"the richest families in our country pay a lower tax rate than the people who take care of their children, or who teach in their schools, or who would put out a fire if their house were to start to burn," sperling said.
"you would have to attend 200 funerals to be at one where the deceased's estate had to pay that tax," he told senators.
buffett has promised $1 million to the charity of his or her choice for any billionaire who does the math in his or her office and proves him wrong.
buffett says three of his close friends have taken him up on the challenge and they all came up with the same results: ordinary folks are suffering under tax rates nearly twice as high as what billionaires pay.
Nov 18, '07
I think what he is speaking to is the fact that our tax coode has become increasingly regressive over the past several years. He is speaking to a misplaced set of National Priorities. He is also speaking in the interest of tax fairness. He is making the point that taxes on the middle class are disproportionately high and that people of his income class are not paying enough into the system relative to the benefits received by them from society.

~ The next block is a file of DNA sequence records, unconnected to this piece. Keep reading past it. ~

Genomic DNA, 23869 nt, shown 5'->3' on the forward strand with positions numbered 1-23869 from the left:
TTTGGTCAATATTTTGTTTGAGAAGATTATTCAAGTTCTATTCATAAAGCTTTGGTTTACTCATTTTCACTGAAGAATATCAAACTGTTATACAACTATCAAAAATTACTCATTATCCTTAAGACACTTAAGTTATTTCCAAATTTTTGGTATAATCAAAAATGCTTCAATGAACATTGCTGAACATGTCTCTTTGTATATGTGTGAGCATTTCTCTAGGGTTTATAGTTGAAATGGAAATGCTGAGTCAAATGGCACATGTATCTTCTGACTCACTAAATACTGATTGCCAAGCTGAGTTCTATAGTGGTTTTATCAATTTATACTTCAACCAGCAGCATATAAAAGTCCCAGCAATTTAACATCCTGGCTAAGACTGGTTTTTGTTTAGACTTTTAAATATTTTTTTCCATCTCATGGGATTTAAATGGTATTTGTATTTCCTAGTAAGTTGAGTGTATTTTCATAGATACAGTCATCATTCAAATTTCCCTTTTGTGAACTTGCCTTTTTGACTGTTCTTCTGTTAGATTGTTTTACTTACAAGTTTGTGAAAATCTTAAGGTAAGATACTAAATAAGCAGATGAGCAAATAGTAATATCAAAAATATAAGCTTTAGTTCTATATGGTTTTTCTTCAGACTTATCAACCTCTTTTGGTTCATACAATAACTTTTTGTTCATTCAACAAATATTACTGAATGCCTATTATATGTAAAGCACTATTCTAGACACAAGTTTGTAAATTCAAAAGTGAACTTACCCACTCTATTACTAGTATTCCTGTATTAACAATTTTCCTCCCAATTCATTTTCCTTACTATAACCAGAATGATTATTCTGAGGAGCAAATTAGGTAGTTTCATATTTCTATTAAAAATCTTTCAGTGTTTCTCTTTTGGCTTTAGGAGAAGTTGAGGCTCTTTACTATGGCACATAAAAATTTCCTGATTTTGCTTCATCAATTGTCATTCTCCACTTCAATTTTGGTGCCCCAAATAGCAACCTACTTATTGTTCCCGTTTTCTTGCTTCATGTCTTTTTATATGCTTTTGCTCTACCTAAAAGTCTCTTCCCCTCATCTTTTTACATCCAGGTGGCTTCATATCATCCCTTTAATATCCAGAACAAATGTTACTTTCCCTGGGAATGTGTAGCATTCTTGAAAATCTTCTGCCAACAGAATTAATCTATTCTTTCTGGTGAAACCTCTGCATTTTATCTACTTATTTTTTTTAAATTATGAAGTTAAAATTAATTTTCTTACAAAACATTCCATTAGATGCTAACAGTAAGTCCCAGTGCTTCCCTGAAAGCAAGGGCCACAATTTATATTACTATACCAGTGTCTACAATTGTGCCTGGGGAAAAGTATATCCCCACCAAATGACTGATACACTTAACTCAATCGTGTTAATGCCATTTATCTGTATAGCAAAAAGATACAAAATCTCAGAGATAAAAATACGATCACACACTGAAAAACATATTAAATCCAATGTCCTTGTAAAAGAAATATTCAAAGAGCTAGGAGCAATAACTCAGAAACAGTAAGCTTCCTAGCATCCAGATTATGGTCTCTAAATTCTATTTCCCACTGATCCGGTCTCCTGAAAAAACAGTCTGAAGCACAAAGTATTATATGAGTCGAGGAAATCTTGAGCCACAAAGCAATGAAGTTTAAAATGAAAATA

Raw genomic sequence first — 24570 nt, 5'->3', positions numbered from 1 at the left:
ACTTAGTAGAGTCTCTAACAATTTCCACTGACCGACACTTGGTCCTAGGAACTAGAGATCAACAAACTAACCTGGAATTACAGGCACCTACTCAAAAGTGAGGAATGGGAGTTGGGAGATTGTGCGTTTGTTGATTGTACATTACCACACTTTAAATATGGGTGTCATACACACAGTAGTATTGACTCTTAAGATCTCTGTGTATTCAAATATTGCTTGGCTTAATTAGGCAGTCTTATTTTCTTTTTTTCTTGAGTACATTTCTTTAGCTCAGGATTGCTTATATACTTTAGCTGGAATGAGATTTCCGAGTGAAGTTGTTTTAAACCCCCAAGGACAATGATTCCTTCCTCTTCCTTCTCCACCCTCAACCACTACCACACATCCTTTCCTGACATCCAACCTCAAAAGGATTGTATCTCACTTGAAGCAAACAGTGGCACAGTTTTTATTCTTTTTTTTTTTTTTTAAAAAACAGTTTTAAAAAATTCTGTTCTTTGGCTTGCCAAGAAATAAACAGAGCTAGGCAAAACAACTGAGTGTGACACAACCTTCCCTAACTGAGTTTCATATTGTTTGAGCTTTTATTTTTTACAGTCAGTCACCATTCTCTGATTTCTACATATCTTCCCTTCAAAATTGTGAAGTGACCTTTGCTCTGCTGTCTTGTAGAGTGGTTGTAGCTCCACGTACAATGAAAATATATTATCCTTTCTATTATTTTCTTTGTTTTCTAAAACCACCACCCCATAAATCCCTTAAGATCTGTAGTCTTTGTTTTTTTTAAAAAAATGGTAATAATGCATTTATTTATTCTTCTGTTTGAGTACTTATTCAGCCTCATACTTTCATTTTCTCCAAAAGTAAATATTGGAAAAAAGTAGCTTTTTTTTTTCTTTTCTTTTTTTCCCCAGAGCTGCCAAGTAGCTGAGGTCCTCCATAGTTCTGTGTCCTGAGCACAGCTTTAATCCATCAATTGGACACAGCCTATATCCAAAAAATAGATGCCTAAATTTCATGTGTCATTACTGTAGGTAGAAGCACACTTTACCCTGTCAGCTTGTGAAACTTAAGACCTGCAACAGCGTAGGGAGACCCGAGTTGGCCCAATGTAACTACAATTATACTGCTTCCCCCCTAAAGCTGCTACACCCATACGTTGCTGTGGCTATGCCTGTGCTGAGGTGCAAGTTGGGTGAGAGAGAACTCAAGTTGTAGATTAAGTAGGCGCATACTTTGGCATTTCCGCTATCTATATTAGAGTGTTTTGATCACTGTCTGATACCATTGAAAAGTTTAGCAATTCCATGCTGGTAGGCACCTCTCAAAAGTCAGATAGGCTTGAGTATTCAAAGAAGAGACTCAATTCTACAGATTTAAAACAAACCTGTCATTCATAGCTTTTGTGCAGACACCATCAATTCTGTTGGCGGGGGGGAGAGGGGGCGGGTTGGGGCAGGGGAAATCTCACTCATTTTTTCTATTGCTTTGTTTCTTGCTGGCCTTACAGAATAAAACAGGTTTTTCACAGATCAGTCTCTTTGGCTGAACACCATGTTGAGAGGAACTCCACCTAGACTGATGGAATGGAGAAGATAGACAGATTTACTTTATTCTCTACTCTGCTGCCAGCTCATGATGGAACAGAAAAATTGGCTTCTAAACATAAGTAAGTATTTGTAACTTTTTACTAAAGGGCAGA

The cost of the Bush tax cuts for the upper 1% of the economy has been reliably estimated at 60 billion dollars for next year alone. (That is something like twice the cost of SCHIP for the next FIVE years.).
The most recent Internal Revenue Service data back opponents' claims. In 2001, out of 2,363,100 total adult deaths, only 49,911 -- 2.1 percent
-- had estates large enough to be hit by the estate tax. That was down from 2.3 percent in 1999. The value of the taxed estates in 2001 averaged nearly $2.7 million.
Last edit by HM2VikingRN on Nov 18, '07
Nov 19, '07
It is quite easy for a lower income person to pay taxes that are greater on the margins than the very wealthy.
1. Property Tax
2. SS/Medicare tax 8.5% from dollar one earned in the year.
3. Sales Tax-anywhere between 5-9% on almost every purchase in most states.
4. Income tax.
5. Gas and motor vehicle taxes.
His argument is sound in that at lower incomes people are exposed to proportionately higher tax levels.
Today, more than 99 percent of estates pay no estate tax at all. Among the few estates that do owe taxes, the "effective" tax rate — that is, the percentage of the estate that is paid in taxes — averaged about 20 percent in 2005 (the latest year for which IRS data are available), far below the top estate tax rate of 48 percent that these estates faced.
Why is the effective tax rate so much lower than the top tax rate? Estate taxes are due only on the portion of an estate’s value that exceeds the exemption level, not on the entire estate. For example, at today’s $2.0 million exemption level, a $2.5 million estate would owe estate taxes on $500,000 at most.
Last edit by HM2VikingRN on Nov 19, '07